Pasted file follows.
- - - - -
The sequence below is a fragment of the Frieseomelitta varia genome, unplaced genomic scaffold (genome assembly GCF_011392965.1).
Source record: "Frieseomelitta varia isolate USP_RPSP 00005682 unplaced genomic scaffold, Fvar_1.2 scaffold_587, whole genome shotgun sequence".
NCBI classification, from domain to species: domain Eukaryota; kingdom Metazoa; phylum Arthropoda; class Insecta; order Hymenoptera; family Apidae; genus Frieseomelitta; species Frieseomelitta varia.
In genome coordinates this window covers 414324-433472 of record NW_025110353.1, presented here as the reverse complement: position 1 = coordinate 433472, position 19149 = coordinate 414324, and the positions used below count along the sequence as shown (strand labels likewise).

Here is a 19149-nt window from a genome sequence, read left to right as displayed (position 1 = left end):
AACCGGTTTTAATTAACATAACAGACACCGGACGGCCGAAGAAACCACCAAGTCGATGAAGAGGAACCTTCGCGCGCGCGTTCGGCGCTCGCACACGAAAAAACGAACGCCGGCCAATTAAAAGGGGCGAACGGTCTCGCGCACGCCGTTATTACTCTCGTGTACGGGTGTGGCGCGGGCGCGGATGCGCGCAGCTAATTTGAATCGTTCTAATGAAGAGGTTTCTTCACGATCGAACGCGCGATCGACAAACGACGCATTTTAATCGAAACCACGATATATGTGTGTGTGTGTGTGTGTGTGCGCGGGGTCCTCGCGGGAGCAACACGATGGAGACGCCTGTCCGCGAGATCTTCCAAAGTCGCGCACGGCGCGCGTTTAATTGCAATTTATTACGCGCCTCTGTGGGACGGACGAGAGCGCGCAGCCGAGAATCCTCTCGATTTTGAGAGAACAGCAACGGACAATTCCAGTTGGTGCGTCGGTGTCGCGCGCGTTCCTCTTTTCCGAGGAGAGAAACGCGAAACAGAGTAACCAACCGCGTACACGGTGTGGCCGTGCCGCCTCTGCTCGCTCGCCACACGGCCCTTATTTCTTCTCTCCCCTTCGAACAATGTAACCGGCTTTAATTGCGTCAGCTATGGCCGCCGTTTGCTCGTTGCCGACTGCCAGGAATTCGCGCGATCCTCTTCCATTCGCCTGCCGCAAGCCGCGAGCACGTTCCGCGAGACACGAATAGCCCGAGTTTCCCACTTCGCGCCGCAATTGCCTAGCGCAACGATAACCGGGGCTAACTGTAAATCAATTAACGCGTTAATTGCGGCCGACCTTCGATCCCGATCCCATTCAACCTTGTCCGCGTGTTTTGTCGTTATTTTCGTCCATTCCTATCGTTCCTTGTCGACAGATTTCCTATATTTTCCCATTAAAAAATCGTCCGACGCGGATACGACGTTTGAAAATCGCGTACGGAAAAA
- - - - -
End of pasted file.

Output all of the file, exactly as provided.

The sequence below is a fragment of the Frieseomelitta varia genome, unplaced genomic scaffold (genome assembly GCF_011392965.1).
Source record: "Frieseomelitta varia isolate USP_RPSP 00005682 unplaced genomic scaffold, Fvar_1.2 scaffold_587, whole genome shotgun sequence".
NCBI classification, from domain to species: domain Eukaryota; kingdom Metazoa; phylum Arthropoda; class Insecta; order Hymenoptera; family Apidae; genus Frieseomelitta; species Frieseomelitta varia.
In genome coordinates this window covers 414324-433472 of record NW_025110353.1, presented here as the reverse complement: position 1 = coordinate 433472, position 19149 = coordinate 414324, and the positions used below count along the sequence as shown (strand labels likewise).

Here is a 19149-nt window from a genome sequence, read left to right as displayed (position 1 = left end):
AACCGGTTTTAATTAACATAACAGACACCGGACGGCCGAAGAAACCACCAAGTCGATGAAGAGGAACCTTCGCGCGCGCGTTCGGCGCTCGCACACGAAAAAACGAACGCCGGCCAATTAAAAGGGGCGAACGGTCTCGCGCACGCCGTTATTACTCTCGTGTACGGGTGTGGCGCGGGCGCGGATGCGCGCAGCTAATTTGAATCGTTCTAATGAAGAGGTTTCTTCACGATCGAACGCGCGATCGACAAACGACGCATTTTAATCGAAACCACGATATATGTGTGTGTGTGTGTGTGTGTGCGCGGGGTCCTCGCGGGAGCAACACGATGGAGACGCCTGTCCGCGAGATCTTCCAAAGTCGCGCACGGCGCGCGTTTAATTGCAATTTATTACGCGCCTCTGTGGGACGGACGAGAGCGCGCAGCCGAGAATCCTCTCGATTTTGAGAGAACAGCAACGGACAATTCCAGTTGGTGCGTCGGTGTCGCGCGCGTTCCTCTTTTCCGAGGAGAGAAACGCGAAACAGAGTAACCAACCGCGTACACGGTGTGGCCGTGCCGCCTCTGCTCGCTCGCCACACGGCCCTTATTTCTTCTCTCCCCTTCGAACAATGTAACCGGCTTTAATTGCGTCAGCTATGGCCGCCGTTTGCTCGTTGCCGACTGCCAGGAATTCGCGCGATCCTCTTCCATTCGCCTGCCGCAAGCCGCGAGCACGTTCCGCGAGACACGAATAGCCCGAGTTTCCCACTTCGCGCCGCAATTGCCTAGCGCAACGATAACCGGGGCTAACTGTAAATCAATTAACGCGTTAATTGCGGCCGACCTTCGATCCCGATCCCATTCAACCTTGTCCGCGTGTTTTGTCGTTATTTTCGTCCATTCCTATCGTTCCTTGTCGACAGATTTCCTATATTTTCCCATTAAAAAATCGTCCGACGCGGATACGACGTTTGAAAATCGCGTACGGAAAAA